SpaceX won't 'catch' rocket components anymore, will go fishing instead
Elon Musk's ambitious space exploration venture SpaceX has been all over the news lately for its Starlink satellite internet program, Crew Dragon missions, Falcon 9 payloads-transport rockets, and the notoriously explosive Starship test flights.
Now, in a rare occurrence, the company recently gave up on efforts to catch Falcon 9 rocket payload fairings using ships equipped with nets. Here's why.
Falcon 9 fairing halves were 'caught' using sky-facing nets
Musk and his team at SpaceX aren't the type to dismiss ideas as failures before they try them out. The company commissioned ships Ms. Tree and Ms. Chief outfitted with massive sky-facing nets to catch Falcon 9's fairing halves as they returned from space.
SpaceXFleet reports that Ms. Tree has seven successful catches and Ms. Chief has two, so far.
The idea was plagued by repeated, well-documented failures
The idea hasn't been as successful as SpaceX engineers anticipated.
Besides being a high-risk operation that could capsize the vessels if they aren't directly underneath the fairings, there have been numerous failures including one instance where the net gave way and the fairing slid down to Ms. Tree's deck.
The arms holding the net taut were also susceptible to rough weather in the Atlantic.
Ships sent to 'catch' parts were performing wet recoveries anyway
The parafoil used to slow the descent of the fairing halves has been a great success. However, the recovery ships frequently missed "catching" the fairings using the main net and deployed auxiliary nets to scoop them from the water afterwards.
As a result, SpaceX gradually transitioned to a "wet recovery" of the fairings using ships GO Searcher and GO Navigator after splashdown.
Despite success, Navigator, Searcher aren't for recovering Falcon 9 fairings
Although the GO Navigator and GO Searcher have made 16 fairing recoveries in the last two years, they will be needed for Crew Dragon spacecraft recovery training missions from April.
They would probably be the vessels that recover Jared Isaacman and his all-civilian crew after their historic spaceflight. So, SpaceX has chartered a much larger ship—Shelia Bordelon.
Shelia Bordelon's 50-ton crane is serving as temporary replacement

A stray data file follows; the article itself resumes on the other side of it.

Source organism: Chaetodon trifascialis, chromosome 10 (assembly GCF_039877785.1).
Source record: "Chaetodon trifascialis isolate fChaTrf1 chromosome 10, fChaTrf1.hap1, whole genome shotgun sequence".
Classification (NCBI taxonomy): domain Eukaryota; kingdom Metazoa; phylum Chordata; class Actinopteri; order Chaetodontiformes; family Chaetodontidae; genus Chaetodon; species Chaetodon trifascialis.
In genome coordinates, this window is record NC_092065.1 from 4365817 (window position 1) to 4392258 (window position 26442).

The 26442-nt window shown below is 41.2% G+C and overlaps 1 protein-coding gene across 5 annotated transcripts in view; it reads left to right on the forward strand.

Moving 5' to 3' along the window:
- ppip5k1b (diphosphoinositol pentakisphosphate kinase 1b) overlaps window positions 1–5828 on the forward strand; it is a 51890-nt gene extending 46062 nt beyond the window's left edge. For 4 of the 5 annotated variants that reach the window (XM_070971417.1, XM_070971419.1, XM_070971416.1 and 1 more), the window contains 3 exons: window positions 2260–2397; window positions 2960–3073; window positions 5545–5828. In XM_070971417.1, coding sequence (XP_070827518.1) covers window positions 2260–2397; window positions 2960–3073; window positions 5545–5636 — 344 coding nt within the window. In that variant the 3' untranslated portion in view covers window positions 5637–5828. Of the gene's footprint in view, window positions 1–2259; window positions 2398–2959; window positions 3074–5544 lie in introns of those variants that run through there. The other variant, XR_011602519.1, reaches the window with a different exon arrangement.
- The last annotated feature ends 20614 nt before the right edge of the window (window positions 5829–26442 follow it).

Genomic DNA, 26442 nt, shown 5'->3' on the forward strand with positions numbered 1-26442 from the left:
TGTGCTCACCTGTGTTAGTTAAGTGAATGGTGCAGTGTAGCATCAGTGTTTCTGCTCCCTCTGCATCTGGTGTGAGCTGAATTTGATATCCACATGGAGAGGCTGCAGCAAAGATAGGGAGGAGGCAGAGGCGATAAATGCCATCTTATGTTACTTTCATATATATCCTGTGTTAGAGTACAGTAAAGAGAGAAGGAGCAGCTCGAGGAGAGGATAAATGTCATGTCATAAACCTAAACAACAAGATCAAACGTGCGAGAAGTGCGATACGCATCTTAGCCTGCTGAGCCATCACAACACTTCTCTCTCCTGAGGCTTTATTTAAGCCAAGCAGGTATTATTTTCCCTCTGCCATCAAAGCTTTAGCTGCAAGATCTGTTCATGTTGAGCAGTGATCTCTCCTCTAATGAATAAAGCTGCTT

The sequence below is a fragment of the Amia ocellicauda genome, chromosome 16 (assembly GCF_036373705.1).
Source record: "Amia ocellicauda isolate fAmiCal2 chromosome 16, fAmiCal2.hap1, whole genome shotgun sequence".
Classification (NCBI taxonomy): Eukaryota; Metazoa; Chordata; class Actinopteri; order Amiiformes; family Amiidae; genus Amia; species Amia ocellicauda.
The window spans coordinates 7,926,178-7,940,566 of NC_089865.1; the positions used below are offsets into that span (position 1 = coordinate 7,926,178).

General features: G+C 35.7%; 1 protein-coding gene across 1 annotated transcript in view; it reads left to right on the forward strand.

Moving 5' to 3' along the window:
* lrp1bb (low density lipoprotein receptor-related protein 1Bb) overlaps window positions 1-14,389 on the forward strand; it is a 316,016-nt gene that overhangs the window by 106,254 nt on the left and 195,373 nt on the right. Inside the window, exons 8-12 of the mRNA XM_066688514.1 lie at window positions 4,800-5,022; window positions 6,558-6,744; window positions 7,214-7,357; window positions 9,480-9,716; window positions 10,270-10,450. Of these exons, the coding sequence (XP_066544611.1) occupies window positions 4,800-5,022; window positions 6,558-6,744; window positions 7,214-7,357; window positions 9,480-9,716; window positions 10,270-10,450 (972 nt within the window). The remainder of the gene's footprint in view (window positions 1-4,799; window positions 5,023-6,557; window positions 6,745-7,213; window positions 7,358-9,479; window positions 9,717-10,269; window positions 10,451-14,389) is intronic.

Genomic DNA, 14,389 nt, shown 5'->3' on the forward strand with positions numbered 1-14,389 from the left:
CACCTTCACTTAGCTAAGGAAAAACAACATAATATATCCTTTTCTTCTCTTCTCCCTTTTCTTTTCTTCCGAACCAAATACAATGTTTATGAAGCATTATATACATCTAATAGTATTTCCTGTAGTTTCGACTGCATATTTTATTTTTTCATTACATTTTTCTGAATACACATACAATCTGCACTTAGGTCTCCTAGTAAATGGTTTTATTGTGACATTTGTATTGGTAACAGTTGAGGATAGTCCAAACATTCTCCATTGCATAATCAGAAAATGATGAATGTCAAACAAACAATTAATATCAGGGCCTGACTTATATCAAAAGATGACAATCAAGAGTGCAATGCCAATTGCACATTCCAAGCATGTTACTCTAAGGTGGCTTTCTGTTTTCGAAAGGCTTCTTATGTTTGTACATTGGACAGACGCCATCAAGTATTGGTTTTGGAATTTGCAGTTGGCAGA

The 250-foot-long pink and blue recovery vessel is equipped with a 50-ton crane to hoist fairings out of the Atlantic after splashdown. It even successfully recovered the fairing halves from the Starlink V1 L22 mission.
However, Shelia Bordelon is primarily rigged for subsea exploration and could be a stopgap solution for SpaceX, given that it can only hold two fairing halves at a time.
Shelia Bordelon's smaller deck isn't suited for multiple recoveries
Starlink launches are double-stacked in quick succession. Shelia Bordelon won't have time to offload two halves at Florida and return to fetch the other two belonging to the second Starlink launch.
Also, Starlink missions have been halted amid preparation for the Crew-2 mission to the International Space Station.
So, SpaceX has time to scout larger, worthy vessels for its recovery fleet.
SpaceX CEO Elon Musk confirms 'catch' recoveries are being stopped
They will be recovered from the water reused— Elon Musk (@elonmusk) April 7, 2021
Meanwhile, Ms. Tree and Ms. Chief have been officially decommissioned
Meanwhile, Ms. Tree and Ms. Chief have completed their month-long decommissioning process. The SpaceX catch nets, communications equipment, and satellite upgrades were uninstalled during the process.
Reportedly, SpaceX will only attempt wet recovery of fairing halves now.
Looks like it will be some time before Elon Musk and SpaceX re-attempt a billion-dollar game of catch in the Atlantic with rocket fairings falling from space.